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What’s wrong with this picture, as they say? It’s a photo of a beautiful new Dodge Challenger parked along a North Shore cove in Two Harbors, Minnesota, overlooking an icy Lake Superior, and sitting on a snowy, icy parking area.
Everyone know that the resurrection of the “Big Three” ponycars — the Ford Mustang, Chevrolet Camaro, and Dodge Challenger — is heartwarming and attractive, but those wonderful hot cars from the late 1960s through 1970 had one thing in common: front engine and rear drive. You either chose judiciously when to venture out between November and April, or, better, you parked them during the winter months.
With their wide tires and ready-to-race demeanor, those cars traditionally are not what you think you should be driving in slippery conditions.
However, we now must make an exception. While the Mustang and Camaro have been modernized in styling updates in recent years, the Challenger has stayed truest to its 1970-era roots. Until now. Dodge made the most publicity out of adding the SRT Hellcat powertrain, and the over-the-top 808 horsepower Demon model.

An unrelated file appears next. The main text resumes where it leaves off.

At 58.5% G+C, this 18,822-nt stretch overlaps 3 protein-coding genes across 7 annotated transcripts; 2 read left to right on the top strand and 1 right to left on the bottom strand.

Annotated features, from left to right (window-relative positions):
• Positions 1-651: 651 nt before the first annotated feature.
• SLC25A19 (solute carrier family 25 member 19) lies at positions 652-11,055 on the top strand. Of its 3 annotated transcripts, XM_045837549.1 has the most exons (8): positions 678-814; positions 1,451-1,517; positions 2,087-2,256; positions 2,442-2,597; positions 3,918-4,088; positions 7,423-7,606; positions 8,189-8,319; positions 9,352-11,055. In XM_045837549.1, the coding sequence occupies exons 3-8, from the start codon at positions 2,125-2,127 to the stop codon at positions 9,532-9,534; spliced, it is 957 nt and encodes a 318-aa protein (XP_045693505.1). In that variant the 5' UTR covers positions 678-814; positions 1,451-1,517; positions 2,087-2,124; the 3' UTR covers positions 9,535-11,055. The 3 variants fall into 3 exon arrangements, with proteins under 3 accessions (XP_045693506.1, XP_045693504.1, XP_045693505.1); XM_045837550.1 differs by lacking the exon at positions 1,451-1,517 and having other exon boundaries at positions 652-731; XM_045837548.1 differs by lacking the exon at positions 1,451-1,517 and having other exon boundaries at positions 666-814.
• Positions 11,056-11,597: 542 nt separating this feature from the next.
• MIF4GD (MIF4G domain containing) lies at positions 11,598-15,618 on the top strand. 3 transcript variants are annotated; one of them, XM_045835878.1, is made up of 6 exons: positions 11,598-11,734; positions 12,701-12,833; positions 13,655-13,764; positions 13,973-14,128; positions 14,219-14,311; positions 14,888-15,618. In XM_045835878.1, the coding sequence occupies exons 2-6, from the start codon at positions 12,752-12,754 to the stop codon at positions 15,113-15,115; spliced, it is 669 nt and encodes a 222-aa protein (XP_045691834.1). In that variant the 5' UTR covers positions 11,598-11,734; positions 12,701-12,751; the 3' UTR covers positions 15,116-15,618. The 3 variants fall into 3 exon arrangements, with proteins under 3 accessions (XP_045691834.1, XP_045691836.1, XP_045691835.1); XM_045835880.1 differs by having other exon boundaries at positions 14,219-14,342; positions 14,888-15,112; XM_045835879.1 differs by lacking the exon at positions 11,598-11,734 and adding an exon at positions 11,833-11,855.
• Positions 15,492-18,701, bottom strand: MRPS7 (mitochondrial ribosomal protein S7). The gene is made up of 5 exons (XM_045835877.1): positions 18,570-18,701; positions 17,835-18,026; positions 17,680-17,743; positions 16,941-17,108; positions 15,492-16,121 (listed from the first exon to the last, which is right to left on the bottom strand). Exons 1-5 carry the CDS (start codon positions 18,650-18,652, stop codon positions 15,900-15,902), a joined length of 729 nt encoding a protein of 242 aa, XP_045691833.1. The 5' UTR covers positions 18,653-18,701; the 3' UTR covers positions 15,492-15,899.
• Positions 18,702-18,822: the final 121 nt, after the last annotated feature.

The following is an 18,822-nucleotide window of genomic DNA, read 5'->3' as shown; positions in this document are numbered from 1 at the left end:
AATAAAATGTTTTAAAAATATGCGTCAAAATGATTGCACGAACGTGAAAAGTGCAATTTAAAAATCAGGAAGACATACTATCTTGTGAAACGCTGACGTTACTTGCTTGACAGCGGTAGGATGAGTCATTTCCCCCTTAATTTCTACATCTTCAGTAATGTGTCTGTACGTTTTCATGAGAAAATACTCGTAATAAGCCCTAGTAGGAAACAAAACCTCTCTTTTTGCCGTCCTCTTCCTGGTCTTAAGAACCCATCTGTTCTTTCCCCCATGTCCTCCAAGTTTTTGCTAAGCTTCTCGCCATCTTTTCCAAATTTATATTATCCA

Flying well below that outrageous 2018 power display, Challenger has added a GT model, which comes with a strong 3.6-liter V6 engine and winter-beating all-wheel drive. Think about that: all-wheel drive! The GT term, which traditionally stands for Grand Touring (or Gran Turismo).sounds like it should be hotter than its siblings, even the Hellcat and other huge-engined monsters, but in reality is possibly the best real-world model of all the ponycars.
The Challenger GT I recently test-drove was painted a stunning “IndiGo” blue, and otherwise, except for black alloy wheels and a tastefully small “GT” on its flanks, doesn’t jump out as a high performer. But take it up an icy avenue in Duluth, or drive off the street into the ice-covered parking area near Two Harbors, and when you want to go, just shift the 8-speed TorqueFlite transmission into “D” and step on the gas.
The familiar 3.6-liter V6 is perfectly tuned to operate the car, and it sends its 305 horsepower and 262 foot-pounds of torque down through its four specially-selected Michelin Primacy MXM4 tires, which we probably can call “high-performance/all-season” tires.
At its introduction, I was able to drive a Challenger GT on an icy test facility in Maine late last winter, and I got a real eye-opening experience at the FCA proving grounds at Auburn Hills, Michigan, where I drove an assortment of high-powered Challengers with their Hemi V8s up to over 800 supercharged horsepower. To my amazement, I found that on a specific part of that track, there is a serpentine stretch where the track gives you about a hundred-yard straight stretch, then a 180-degree switchback, back and forth for about six such turns.
I came away convinced that the precise steering and handling of the Challenger GT made the V6 model with AWD possibly the best-handling Challenger of all — and, in fact, maybe the best-handling car of any name ever made by Dodge.